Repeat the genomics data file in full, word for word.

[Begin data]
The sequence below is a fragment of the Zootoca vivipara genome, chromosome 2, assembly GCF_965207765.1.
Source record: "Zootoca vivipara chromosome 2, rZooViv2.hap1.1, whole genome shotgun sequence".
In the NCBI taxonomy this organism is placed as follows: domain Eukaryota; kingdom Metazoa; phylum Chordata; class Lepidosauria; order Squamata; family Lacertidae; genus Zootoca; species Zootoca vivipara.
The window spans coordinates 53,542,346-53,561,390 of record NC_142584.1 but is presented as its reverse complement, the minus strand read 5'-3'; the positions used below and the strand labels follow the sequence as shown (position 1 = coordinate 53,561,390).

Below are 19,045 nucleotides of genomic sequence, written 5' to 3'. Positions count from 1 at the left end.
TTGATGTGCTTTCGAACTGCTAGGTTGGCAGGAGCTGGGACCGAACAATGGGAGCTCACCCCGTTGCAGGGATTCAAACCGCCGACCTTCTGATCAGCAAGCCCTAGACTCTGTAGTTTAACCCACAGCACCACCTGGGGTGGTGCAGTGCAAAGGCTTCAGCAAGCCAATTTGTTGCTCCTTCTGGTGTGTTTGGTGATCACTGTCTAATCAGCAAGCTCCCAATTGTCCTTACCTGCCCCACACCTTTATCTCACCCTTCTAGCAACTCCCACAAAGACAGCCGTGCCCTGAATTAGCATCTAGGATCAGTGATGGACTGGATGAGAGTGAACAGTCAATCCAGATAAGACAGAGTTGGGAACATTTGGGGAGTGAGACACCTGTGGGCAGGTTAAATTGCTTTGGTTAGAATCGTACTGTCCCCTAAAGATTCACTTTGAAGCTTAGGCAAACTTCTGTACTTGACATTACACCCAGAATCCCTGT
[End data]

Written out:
The sequence below is a fragment of the Zootoca vivipara genome, chromosome 2, assembly GCF_965207765.1.
Source record: "Zootoca vivipara chromosome 2, rZooViv2.hap1.1, whole genome shotgun sequence".
In the NCBI taxonomy this organism is placed as follows: domain Eukaryota; kingdom Metazoa; phylum Chordata; class Lepidosauria; order Squamata; family Lacertidae; genus Zootoca; species Zootoca vivipara.
The window spans coordinates 53,542,346-53,561,390 of record NC_142584.1 but is presented as its reverse complement, the minus strand read 5'-3'; the positions used below and the strand labels follow the sequence as shown (position 1 = coordinate 53,561,390).

Below are 19,045 nucleotides of genomic sequence, written 5' to 3'. Positions count from 1 at the left end.
TTGATGTGCTTTCGAACTGCTAGGTTGGCAGGAGCTGGGACCGAACAATGGGAGCTCACCCCGTTGCAGGGATTCAAACCGCCGACCTTCTGATCAGCAAGCCCTAGACTCTGTAGTTTAACCCACAGCACCACCTGGGGTGGTGCAGTGCAAAGGCTTCAGCAAGCCAATTTGTTGCTCCTTCTGGTGTGTTTGGTGATCACTGTCTAATCAGCAAGCTCCCAATTGTCCTTACCTGCCCCACACCTTTATCTCACCCTTCTAGCAACTCCCACAAAGACAGCCGTGCCCTGAATTAGCATCTAGGATCAGTGATGGACTGGATGAGAGTGAACAGTCAATCCAGATAAGACAGAGTTGGGAACATTTGGGGAGTGAGACACCTGTGGGCAGGTTAAATTGCTTTGGTTAGAATCGTACTGTCCCCTAAAGATTCACTTTGAAGCTTAGGCAAACTTCTGTACTTGACATTACACCCAGAATCCCTGT